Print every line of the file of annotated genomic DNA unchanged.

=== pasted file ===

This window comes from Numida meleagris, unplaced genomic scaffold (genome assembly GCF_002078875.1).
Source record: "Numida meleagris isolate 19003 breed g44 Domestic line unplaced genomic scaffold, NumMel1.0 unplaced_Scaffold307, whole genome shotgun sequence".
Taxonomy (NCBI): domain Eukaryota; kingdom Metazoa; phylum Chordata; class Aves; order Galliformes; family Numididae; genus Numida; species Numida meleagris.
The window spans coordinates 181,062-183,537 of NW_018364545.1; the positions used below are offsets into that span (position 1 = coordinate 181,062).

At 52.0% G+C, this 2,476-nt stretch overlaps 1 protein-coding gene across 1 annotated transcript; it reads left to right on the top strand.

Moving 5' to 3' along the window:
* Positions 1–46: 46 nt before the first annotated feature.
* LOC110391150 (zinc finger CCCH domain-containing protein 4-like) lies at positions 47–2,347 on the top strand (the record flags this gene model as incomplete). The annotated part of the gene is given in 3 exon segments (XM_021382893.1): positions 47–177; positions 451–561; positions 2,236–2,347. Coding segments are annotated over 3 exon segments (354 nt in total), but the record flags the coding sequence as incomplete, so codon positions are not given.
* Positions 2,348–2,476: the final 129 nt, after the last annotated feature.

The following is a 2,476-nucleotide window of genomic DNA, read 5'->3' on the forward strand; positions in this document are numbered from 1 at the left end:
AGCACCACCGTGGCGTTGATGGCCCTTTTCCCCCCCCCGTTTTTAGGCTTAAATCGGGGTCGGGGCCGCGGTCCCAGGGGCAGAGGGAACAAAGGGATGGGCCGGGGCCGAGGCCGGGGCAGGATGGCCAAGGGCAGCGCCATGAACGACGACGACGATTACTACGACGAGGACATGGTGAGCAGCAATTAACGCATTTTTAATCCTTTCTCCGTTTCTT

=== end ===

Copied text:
This window comes from Numida meleagris, unplaced genomic scaffold (genome assembly GCF_002078875.1).
Source record: "Numida meleagris isolate 19003 breed g44 Domestic line unplaced genomic scaffold, NumMel1.0 unplaced_Scaffold307, whole genome shotgun sequence".
Taxonomy (NCBI): domain Eukaryota; kingdom Metazoa; phylum Chordata; class Aves; order Galliformes; family Numididae; genus Numida; species Numida meleagris.
The window spans coordinates 181,062-183,537 of NW_018364545.1; the positions used below are offsets into that span (position 1 = coordinate 181,062).

At 52.0% G+C, this 2,476-nt stretch overlaps 1 protein-coding gene across 1 annotated transcript; it reads left to right on the top strand.

Moving 5' to 3' along the window:
* Positions 1–46: 46 nt before the first annotated feature.
* LOC110391150 (zinc finger CCCH domain-containing protein 4-like) lies at positions 47–2,347 on the top strand (the record flags this gene model as incomplete). The annotated part of the gene is given in 3 exon segments (XM_021382893.1): positions 47–177; positions 451–561; positions 2,236–2,347. Coding segments are annotated over 3 exon segments (354 nt in total), but the record flags the coding sequence as incomplete, so codon positions are not given.
* Positions 2,348–2,476: the final 129 nt, after the last annotated feature.

The following is a 2,476-nucleotide window of genomic DNA, read 5'->3' on the forward strand; positions in this document are numbered from 1 at the left end:
AGCACCACCGTGGCGTTGATGGCCCTTTTCCCCCCCCCGTTTTTAGGCTTAAATCGGGGTCGGGGCCGCGGTCCCAGGGGCAGAGGGAACAAAGGGATGGGCCGGGGCCGAGGCCGGGGCAGGATGGCCAAGGGCAGCGCCATGAACGACGACGACGATTACTACGACGAGGACATGGTGAGCAGCAATTAACGCATTTTTAATCCTTTCTCCGTTTCTT